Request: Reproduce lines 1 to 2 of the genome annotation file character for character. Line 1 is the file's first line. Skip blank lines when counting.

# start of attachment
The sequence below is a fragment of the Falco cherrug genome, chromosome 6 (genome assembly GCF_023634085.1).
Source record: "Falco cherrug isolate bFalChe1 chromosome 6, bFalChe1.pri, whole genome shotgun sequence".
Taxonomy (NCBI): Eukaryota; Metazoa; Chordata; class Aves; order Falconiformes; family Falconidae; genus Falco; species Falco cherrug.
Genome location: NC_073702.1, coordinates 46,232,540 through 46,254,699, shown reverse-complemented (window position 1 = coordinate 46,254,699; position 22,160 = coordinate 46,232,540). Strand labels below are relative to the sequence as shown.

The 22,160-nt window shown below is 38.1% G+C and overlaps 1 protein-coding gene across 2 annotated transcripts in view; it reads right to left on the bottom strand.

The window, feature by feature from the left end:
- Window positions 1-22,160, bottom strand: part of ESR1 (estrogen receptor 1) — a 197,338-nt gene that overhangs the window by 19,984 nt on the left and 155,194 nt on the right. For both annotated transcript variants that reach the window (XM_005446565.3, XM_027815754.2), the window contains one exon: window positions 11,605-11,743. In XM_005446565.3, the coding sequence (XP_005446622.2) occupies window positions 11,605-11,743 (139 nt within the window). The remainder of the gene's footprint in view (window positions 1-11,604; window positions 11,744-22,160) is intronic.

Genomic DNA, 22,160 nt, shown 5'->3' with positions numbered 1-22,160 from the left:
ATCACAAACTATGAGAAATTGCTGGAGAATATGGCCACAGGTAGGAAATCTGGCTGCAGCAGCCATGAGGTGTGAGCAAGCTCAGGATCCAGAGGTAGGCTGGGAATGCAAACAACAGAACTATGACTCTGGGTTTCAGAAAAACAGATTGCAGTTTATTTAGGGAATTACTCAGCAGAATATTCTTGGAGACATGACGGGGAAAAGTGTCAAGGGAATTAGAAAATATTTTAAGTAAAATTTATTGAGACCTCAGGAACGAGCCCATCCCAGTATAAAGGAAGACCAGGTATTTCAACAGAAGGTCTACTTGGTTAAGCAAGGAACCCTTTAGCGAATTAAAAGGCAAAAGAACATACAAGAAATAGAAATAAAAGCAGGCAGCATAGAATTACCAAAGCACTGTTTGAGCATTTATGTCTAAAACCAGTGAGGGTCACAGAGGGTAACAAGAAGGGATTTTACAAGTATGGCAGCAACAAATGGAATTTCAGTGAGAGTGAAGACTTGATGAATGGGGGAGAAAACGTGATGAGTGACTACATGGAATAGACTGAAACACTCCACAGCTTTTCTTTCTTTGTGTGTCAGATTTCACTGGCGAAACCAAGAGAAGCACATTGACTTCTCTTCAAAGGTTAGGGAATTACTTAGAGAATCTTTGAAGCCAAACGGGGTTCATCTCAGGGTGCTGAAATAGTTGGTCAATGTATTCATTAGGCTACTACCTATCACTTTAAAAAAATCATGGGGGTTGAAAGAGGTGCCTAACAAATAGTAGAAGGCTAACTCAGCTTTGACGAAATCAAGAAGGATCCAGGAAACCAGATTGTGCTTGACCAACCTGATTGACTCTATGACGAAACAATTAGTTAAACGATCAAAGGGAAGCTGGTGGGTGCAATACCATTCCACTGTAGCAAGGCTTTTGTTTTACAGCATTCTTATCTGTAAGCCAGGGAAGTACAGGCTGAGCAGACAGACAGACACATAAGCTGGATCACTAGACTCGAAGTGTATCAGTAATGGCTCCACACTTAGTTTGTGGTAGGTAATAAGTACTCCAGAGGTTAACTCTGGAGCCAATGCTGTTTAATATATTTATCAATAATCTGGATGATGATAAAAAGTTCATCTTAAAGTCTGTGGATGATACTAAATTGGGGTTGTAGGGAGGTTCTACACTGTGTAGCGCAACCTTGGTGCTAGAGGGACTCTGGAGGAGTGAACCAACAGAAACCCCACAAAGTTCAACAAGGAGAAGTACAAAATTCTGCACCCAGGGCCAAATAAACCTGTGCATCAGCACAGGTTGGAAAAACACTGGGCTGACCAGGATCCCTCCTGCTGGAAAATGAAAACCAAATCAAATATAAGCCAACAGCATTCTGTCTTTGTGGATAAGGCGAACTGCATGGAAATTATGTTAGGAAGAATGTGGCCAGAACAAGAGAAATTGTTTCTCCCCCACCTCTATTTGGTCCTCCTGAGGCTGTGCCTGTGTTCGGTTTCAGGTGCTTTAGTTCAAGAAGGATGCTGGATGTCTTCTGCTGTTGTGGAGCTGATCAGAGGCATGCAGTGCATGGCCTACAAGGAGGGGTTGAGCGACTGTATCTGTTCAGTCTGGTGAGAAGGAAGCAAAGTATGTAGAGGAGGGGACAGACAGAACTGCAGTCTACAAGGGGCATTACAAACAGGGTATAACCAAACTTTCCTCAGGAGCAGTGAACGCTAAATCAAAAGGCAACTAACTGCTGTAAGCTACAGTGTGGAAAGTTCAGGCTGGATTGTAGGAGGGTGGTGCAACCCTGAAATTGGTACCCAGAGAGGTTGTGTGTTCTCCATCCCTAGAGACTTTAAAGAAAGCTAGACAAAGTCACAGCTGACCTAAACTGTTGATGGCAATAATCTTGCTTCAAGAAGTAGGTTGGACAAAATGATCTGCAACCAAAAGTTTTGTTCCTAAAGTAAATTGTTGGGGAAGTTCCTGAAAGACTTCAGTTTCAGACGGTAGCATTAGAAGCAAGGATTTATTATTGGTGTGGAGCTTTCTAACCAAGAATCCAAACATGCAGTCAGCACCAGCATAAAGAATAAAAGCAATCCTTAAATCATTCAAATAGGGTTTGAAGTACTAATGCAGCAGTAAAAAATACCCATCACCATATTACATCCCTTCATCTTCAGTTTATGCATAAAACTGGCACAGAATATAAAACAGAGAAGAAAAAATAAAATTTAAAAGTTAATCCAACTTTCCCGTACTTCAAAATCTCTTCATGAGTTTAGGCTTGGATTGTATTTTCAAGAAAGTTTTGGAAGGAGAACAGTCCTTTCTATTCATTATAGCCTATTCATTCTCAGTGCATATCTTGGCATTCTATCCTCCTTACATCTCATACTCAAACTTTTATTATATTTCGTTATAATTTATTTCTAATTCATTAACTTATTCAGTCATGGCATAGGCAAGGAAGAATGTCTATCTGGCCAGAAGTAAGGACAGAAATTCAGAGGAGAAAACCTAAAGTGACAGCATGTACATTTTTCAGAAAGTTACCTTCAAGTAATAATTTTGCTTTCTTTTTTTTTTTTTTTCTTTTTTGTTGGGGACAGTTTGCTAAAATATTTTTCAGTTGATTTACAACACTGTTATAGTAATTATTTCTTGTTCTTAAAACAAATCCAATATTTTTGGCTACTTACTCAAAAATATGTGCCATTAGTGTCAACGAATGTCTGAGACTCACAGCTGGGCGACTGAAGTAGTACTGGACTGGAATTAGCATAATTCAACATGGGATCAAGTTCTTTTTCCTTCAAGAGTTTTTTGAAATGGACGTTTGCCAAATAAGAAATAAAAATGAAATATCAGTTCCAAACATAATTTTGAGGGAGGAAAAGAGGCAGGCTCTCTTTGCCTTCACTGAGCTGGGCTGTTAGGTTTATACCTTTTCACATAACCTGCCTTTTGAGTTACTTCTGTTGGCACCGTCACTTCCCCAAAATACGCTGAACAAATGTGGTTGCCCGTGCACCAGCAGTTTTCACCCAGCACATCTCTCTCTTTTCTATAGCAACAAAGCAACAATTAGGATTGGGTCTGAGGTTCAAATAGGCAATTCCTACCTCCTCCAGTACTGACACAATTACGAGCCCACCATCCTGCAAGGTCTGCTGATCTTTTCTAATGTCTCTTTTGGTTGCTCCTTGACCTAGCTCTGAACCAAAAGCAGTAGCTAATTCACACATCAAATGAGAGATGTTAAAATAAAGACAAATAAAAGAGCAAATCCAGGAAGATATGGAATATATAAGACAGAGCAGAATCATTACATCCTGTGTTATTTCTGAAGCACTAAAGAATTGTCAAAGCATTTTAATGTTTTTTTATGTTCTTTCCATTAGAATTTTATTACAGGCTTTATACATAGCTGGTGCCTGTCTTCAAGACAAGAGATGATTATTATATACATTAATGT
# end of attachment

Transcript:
The sequence below is a fragment of the Falco cherrug genome, chromosome 6 (genome assembly GCF_023634085.1).
Source record: "Falco cherrug isolate bFalChe1 chromosome 6, bFalChe1.pri, whole genome shotgun sequence".